It is evident in society that there is without a doubt a new fashion industry promoting the importance of being yourself. I agree slightly with Berry’s statement, but would argue that it is thanks to the innovating fashion industry, rather than advertisements, that have led to new and diverse styles. Despite their ability to be bold, I do not see these ads any different than other ads which set societal stereotypes in place. Despite the ads’ attempts, their photographer, make up artist, and wardrobe designer make it difficult to enable women to still feel confident after seeing their ad.
Specifically, the Sorel ad fails to convince women that they do not need to be sexy, wearing lots of make up to consider themselves beautiful. The woman sitting in the chair appears confident. Certain audiences may feel degraded, especially if they feel they can only look like this woman in order to be able to wear the Sorel boots. It is hard to celebrate individuality when the two women pictured are so perfectly advertising their unique selves. Without a doubt the Clarks and Sorel ads are definite alternatives to the cliche, beauty commercials encouraging society’s women to make themselves look like Barbie dolls.
However, Berry fails to recognize that the motive of each fashion ad is most likely the same as the others. Besides the overall motive to earn money for their company, the Clarks and Sorel shoe ads are simply trying to convince young women to buy their shoes. To do so, the companies shape their ad around a campaign that society can praise. While both ads show two different unique personalities, wearing two completely different shoes, I saw this more as ways to promote their product. Both companies directed their ads toward different audiences.
The Clarks ad allows their audience to see the beauty in being a geeky band chic, while Sorel shows their audience the beauty in being a confident, science fictional woman. Now a day, the fashion industry is so diverse that women are free to be whichever kind of individual they wish to be. It is because our country’s growth and diversity in beliefs that allow young women to express who they are. Society’s media continues to set guidelines on how women should look to consider themselves beautiful, but these guidelines are set for each type of individual.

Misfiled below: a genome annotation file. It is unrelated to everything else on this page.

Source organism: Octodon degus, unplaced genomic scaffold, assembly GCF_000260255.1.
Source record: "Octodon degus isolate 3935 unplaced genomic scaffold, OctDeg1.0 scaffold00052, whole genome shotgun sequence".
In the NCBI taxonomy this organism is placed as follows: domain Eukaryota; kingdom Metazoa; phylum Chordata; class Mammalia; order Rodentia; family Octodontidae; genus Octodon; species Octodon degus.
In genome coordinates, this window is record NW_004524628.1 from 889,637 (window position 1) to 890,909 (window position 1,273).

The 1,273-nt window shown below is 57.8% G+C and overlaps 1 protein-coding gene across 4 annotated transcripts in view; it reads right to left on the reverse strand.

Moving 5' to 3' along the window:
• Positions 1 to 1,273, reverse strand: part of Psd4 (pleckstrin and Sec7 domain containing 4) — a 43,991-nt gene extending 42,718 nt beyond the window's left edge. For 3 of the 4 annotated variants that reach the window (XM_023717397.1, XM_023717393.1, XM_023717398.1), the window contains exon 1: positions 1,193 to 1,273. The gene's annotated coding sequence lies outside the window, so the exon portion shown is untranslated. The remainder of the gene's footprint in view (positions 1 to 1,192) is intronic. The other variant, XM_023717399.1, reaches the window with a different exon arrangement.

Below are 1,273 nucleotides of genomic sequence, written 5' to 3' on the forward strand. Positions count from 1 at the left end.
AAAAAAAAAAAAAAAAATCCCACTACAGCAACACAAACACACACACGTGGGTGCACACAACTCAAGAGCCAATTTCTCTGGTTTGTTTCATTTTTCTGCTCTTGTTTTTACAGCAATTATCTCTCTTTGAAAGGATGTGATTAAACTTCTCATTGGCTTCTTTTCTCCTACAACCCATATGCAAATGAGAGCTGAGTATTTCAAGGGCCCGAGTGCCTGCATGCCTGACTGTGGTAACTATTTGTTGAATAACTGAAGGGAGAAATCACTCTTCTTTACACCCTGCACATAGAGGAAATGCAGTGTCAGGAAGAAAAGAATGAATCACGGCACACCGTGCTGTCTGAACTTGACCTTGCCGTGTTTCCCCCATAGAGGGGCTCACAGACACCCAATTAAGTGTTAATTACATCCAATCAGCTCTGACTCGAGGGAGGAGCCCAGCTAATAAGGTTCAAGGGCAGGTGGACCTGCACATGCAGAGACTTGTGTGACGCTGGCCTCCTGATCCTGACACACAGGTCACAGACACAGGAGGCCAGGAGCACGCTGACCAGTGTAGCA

The fashion industry is learning that there are so many different unique individuals, that promoting products with a Barbie-like model is not going to be successful anymore. After Berry described and analyzed the Clarks and Sorel shoe ads, I was able to make the conclusion that societal changes have generated a new business of advertisement geared towards young women. Hannah Berry made the argument that, today, women are encouraged to express themselves confidently. In two shoe ads, Clarks and Sorel, she claims both are tangents from standard beauty ads and promote individuals to be unique rather than to be a Barbie clone.
My initial judgment agrees with Berry’s thoughts because of the evident diversity of individuals seen throughout society. I agree, the different personalities expressed in each photo help remind the audience of the true origin of beauty, however, I see the ads limiting individuals how much they can express themselves. It is the fact that more fashion companies are promoting self expression, and the Clarks and Sorel shoe ads are not examples of advertisements breaking free from the standards. In today’s fashion world, society as a whole has broke free from tradition.